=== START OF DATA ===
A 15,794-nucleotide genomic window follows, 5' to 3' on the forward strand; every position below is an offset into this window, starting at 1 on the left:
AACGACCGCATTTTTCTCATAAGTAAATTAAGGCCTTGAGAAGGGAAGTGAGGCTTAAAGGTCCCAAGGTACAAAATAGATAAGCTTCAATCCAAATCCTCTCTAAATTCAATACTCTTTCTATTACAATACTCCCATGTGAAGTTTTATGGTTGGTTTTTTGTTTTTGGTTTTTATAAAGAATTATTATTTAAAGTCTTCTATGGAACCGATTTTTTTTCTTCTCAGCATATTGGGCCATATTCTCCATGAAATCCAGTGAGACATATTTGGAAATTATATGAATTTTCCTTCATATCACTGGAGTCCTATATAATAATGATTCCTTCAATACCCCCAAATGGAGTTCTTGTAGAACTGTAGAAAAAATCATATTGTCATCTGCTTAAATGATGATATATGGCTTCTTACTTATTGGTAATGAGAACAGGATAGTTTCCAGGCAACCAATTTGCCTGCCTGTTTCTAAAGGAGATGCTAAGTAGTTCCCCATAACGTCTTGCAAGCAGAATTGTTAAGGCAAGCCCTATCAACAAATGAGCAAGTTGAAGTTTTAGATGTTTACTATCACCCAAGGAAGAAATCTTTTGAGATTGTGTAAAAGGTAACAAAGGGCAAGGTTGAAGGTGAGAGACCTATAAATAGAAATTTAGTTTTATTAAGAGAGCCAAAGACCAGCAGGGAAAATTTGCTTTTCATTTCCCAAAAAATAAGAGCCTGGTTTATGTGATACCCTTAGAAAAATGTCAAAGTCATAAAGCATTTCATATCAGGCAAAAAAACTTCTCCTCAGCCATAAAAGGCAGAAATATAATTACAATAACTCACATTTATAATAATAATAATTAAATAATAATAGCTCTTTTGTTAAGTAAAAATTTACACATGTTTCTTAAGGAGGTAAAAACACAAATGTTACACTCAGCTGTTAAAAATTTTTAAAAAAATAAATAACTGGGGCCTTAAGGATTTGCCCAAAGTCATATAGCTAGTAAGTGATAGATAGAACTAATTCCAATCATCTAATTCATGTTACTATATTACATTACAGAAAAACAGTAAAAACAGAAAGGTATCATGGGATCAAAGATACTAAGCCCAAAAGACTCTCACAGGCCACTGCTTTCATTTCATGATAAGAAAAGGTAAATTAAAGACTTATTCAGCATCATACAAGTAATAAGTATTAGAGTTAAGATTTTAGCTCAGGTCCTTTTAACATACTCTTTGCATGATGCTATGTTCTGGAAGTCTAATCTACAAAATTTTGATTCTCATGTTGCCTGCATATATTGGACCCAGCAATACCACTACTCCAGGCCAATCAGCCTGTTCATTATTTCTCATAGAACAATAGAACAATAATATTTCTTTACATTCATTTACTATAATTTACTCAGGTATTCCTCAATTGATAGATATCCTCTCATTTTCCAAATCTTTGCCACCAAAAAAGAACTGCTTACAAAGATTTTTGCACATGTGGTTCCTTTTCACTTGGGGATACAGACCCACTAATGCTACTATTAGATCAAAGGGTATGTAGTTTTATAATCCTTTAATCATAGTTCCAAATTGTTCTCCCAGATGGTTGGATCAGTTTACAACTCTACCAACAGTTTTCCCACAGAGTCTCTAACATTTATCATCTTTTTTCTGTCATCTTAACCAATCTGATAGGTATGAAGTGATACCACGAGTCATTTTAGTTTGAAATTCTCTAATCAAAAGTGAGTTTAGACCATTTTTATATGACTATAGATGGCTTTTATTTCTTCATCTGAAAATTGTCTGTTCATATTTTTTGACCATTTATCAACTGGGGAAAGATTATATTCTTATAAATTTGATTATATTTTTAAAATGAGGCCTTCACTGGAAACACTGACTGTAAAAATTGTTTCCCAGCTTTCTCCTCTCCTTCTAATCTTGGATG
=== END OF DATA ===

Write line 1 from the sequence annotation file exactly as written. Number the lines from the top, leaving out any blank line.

A 15,794-nucleotide genomic window follows, 5' to 3' on the forward strand; every position below is an offset into this window, starting at 1 on the left: